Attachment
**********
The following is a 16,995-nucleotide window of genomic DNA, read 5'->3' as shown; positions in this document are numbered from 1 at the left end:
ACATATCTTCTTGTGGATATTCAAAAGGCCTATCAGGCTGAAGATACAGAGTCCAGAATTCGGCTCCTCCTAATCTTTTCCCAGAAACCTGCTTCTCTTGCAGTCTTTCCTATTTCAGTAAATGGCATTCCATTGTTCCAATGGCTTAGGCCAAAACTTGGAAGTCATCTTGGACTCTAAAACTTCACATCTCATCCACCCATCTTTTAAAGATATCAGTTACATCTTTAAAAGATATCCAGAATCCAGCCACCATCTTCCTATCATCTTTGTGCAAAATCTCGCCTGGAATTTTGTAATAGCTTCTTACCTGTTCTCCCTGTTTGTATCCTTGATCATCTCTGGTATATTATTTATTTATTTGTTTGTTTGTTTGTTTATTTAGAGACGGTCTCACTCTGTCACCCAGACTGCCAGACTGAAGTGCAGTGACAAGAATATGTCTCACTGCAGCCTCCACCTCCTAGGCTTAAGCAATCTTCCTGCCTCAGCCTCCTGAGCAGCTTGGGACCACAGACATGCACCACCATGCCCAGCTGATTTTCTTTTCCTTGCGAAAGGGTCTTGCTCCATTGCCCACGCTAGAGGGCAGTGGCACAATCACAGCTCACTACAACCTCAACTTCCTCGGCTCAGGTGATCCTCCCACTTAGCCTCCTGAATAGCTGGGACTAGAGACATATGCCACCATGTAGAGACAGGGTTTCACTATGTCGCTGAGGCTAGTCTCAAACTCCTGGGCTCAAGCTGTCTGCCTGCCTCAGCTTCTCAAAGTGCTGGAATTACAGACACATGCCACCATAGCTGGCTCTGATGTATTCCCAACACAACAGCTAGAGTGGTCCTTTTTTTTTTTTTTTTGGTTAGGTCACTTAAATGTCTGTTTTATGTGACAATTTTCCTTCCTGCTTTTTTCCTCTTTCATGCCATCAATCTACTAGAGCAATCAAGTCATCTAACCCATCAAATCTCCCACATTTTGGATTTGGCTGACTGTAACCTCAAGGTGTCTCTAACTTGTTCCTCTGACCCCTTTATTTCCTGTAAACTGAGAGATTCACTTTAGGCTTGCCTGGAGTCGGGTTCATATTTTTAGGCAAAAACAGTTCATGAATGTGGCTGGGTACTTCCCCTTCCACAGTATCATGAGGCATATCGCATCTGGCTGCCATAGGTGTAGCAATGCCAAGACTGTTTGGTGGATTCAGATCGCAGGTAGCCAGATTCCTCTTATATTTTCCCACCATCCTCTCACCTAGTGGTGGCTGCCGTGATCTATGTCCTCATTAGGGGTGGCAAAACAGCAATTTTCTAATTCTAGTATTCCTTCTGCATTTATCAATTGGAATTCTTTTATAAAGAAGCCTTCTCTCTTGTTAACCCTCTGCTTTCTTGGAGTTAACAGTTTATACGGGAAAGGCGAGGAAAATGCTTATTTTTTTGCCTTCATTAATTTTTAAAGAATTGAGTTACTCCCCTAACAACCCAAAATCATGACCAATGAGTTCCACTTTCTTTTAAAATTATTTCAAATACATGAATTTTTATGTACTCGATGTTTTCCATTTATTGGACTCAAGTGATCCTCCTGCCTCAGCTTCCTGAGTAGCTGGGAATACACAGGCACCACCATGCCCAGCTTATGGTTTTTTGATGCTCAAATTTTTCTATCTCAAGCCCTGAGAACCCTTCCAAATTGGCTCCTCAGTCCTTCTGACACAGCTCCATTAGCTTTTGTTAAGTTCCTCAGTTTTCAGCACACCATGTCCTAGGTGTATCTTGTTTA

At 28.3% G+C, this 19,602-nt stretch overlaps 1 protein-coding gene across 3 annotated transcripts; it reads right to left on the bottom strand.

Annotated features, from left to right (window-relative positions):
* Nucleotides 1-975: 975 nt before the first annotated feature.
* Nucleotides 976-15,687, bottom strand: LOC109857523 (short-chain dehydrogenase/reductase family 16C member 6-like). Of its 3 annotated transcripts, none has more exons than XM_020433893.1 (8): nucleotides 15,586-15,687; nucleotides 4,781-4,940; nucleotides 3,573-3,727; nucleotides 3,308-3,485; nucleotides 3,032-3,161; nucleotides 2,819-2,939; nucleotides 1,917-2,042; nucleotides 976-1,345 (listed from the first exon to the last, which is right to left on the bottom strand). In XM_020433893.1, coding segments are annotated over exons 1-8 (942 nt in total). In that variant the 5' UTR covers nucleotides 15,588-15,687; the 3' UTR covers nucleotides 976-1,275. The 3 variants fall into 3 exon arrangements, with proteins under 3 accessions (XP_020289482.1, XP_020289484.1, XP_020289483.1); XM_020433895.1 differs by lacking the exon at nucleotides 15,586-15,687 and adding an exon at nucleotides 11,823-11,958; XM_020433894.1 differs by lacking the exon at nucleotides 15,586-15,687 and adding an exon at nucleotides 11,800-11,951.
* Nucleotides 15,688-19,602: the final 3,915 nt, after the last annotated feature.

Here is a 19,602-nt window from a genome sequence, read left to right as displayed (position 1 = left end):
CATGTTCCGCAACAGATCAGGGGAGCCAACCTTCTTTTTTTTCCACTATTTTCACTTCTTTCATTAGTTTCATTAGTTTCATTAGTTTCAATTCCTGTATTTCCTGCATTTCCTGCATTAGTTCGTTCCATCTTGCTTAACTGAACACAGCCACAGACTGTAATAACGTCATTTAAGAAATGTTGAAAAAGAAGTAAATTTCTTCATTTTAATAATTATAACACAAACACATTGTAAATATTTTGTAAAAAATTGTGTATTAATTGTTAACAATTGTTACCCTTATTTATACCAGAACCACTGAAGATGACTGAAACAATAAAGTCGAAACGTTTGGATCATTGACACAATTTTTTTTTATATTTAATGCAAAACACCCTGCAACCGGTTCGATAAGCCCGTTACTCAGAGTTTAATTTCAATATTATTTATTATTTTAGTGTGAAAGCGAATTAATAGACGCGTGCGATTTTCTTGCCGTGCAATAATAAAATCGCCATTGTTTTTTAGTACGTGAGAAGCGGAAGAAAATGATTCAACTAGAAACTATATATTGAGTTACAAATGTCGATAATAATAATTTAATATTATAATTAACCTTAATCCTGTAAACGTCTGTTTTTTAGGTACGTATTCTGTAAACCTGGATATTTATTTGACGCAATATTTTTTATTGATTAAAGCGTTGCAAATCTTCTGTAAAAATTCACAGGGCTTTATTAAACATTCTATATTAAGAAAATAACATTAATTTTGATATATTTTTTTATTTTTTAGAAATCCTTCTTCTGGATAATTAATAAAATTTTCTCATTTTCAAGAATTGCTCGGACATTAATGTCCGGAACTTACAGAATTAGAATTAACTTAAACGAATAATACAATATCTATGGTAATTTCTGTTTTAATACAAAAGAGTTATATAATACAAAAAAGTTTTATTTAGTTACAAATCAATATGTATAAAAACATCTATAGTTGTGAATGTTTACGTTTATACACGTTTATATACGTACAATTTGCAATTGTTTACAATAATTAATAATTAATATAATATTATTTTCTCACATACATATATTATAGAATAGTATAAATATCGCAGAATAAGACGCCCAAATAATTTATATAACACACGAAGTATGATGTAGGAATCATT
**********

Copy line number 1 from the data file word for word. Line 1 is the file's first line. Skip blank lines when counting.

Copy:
The following is a 16,995-nucleotide window of genomic DNA, read 5'->3' as shown; positions in this document are numbered from 1 at the left end: